Levie explained this further in an email: “You basically have to build an organization that is always capable of acting like a startup when the time is right, but can run a large scale business simultaneously. What happens to most organizations is that management gets further and further away from the actual activities/disruptions/changes going on in the marketplace (unlike their startup peers), and thus their ability to take key and necessary decisive action is impaired.
“Separately, but equally important, most CEOs and management spend equal time across all the areas of the business (the areas that are their competitive advantage, the things that just help the company keep the wheels moving, and so on), often times indiscriminately. When it does come time to respond to a change in the market, or introduce a new disruptive product, this is the work of some distant product team. The ability for that team to get the attention, level of detail, and startup-like aggressiveness that it needs is often missing. Steve [Jobs], at least ostensibly, developed an organization that could “run the business” while he focused on the dimensions that most mattered to dealing with the ‘chaos’: creating new products, driving them into market, partnerships, etc. And it being Steve’s company, he had too much pride to release crappy products that he wouldn’t want to use; you don’t get this kind of sensitivity in a typical organization. The motivations and authority are aren’t there to make it happen. In essence, he was able to build new startups time and time again within the Apple framework.”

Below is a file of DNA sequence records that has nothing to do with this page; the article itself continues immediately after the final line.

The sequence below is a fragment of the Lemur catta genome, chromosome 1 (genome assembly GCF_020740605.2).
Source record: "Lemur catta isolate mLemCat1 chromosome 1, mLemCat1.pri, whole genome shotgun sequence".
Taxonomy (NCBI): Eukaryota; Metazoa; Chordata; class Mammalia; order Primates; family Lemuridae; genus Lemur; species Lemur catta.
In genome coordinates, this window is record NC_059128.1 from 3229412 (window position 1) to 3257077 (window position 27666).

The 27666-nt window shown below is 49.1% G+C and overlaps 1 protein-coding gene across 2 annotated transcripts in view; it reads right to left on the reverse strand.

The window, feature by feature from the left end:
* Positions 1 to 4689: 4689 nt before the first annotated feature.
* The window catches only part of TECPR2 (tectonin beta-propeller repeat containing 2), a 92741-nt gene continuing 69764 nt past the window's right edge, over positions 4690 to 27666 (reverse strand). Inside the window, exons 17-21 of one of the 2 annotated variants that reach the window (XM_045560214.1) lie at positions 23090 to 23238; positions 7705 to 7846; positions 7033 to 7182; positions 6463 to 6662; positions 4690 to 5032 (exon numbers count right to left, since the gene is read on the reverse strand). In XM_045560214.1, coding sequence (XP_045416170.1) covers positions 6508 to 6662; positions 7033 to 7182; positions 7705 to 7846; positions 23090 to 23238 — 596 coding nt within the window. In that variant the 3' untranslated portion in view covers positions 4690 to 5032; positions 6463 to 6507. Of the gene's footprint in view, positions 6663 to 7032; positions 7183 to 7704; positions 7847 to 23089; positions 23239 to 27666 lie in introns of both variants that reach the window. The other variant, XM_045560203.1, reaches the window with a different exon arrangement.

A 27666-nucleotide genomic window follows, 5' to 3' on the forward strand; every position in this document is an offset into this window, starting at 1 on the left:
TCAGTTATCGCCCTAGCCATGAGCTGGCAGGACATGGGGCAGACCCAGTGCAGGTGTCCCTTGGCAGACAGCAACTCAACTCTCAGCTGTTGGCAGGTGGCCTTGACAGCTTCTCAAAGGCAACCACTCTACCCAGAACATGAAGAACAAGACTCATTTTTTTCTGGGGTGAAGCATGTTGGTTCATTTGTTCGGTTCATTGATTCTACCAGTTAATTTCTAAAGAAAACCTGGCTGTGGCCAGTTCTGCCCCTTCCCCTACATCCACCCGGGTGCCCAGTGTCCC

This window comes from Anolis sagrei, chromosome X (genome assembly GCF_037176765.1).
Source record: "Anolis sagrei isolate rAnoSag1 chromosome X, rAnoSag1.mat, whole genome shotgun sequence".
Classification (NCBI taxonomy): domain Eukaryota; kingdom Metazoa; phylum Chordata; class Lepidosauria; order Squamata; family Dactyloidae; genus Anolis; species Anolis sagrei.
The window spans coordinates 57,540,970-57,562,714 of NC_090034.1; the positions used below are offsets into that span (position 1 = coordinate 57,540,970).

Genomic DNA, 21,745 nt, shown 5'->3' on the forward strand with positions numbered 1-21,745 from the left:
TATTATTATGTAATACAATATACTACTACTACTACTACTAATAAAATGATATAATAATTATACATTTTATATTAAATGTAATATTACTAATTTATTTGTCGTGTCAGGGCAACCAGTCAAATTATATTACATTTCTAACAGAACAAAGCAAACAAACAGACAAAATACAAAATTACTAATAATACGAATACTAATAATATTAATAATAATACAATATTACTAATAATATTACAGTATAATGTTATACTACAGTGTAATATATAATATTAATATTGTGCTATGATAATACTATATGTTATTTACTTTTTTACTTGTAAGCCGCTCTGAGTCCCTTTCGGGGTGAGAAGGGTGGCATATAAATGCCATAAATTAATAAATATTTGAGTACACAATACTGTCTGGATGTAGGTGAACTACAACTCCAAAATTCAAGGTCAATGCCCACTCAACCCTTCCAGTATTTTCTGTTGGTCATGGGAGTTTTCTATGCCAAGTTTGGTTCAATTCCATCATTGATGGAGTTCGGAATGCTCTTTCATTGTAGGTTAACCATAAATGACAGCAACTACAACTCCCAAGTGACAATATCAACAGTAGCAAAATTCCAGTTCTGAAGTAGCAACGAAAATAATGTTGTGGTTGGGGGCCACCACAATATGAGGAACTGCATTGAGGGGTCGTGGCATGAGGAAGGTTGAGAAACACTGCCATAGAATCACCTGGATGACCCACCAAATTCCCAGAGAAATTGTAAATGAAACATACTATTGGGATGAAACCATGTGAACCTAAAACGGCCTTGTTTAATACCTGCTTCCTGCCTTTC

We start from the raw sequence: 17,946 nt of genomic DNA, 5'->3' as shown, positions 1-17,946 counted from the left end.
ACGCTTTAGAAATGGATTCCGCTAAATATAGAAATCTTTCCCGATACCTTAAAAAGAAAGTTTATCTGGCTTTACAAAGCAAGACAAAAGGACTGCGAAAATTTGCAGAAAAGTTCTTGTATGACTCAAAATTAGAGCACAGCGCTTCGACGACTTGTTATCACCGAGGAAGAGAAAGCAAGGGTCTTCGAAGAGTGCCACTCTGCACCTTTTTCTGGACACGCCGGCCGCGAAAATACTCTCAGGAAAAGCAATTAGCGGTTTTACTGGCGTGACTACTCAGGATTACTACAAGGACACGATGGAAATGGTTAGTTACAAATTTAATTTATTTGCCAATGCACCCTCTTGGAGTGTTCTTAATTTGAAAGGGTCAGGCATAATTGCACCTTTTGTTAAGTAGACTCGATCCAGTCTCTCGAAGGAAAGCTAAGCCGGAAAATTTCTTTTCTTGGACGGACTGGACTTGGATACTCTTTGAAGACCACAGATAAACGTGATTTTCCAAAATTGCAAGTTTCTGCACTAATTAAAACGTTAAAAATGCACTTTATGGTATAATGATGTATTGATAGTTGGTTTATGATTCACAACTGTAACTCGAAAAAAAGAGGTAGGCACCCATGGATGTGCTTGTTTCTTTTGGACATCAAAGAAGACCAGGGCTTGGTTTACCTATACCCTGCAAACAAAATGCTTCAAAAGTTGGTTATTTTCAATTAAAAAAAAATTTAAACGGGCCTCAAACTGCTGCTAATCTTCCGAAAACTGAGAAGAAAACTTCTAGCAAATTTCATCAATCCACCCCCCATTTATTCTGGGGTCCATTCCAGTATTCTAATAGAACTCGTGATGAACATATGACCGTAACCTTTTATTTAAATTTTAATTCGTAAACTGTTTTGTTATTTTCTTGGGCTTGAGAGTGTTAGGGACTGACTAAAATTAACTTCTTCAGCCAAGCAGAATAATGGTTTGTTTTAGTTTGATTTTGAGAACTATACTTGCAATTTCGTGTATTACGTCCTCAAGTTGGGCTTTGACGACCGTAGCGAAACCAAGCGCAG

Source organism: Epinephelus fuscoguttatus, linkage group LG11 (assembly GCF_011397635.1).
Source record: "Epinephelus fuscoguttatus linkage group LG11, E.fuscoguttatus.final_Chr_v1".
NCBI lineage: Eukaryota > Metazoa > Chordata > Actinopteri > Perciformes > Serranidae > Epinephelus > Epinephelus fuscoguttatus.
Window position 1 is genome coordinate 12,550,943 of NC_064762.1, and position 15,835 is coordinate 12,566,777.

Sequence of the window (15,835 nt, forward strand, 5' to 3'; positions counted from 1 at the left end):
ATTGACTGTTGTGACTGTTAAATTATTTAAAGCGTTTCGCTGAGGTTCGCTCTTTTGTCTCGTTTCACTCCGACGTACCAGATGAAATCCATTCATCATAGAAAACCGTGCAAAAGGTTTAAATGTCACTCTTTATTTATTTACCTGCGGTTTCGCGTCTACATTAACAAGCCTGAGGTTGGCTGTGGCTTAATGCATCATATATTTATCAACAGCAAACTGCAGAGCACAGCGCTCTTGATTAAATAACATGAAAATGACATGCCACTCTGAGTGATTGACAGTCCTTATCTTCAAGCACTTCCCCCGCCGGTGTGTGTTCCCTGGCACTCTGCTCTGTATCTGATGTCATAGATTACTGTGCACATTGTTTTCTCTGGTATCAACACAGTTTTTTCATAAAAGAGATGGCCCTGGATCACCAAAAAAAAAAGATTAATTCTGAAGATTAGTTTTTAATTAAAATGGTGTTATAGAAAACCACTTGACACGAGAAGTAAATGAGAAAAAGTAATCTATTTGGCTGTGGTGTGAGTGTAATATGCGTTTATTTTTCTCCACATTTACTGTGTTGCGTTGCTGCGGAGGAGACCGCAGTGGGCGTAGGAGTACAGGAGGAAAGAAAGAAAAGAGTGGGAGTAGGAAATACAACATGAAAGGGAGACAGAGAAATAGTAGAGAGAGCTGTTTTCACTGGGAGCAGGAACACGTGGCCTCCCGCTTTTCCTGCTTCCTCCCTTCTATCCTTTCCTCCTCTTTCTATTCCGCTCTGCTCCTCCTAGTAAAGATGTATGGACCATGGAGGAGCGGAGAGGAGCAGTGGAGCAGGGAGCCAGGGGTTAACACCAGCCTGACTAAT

I caught up with Levie again several weeks later, when he was back in California. I asked him how business was going. “I’m okay at the moment,” he says, “I’m trying to avoid getting disrupted. Any company has to be managed and run a little different when it gets bigger. The ultimate success is to define future markets, and place yourself at the center of them. I try to think a lot about trends happening and make moves to put us in that place. What does a new generation of tablets mean for enterprises? How does changing security have implications for corporate data? We war game out all of those scenarios. What can we do that our competitors can’t, given their models? By having the discussion, we get everyone more engaged in the pace of change that’s needed.”
Levie offers an example: “Three hours after the iPad keynote in 2010, we had a team meeting. We had the conviction to have an app available on day one, and that put us years ahead of a company like Oracle or Microsoft. It builds your company’s DNA, not waiting. I similarly freaked out when Google Wave came out, “It’s gonna take over the world.” I get teased about that now. But you need to have healthy paranoia.”
“In a successful organization, you always get a lot of internal pride. You don’t know when that is what’s talking. With Google Wave, everyone was telling me I was an idiot. Was it internal pride? Or do they see something that I don’t? It turned out the latter, a flawed product.
“But you always need the blank screen. In all situations, you need to say, let’s start with today. Time and cycles are so compressed. We have to change with every revolution of the engine, every new product. If we’re not filling those gaps faster than everyone else, we’re in trouble. We want to define the conversation, as opposed to reacting.”
Levie says he looks up to Jack Dorsey, the founder and CEO of Square. “Jack is a great example of so many things,” he notes, “how they’re rolling out their vision methodical and consistently. Lots of other companies try to pop up with a new feature every six months. Square has a cadence every month or two, which helps externally build the story and internally sets a rhythm of innovation.”
Says Levie, “If you make big bets and then calm down again, it doesn’t build your DNA. It’s all about building the cadence, the rhythm of launching new products.”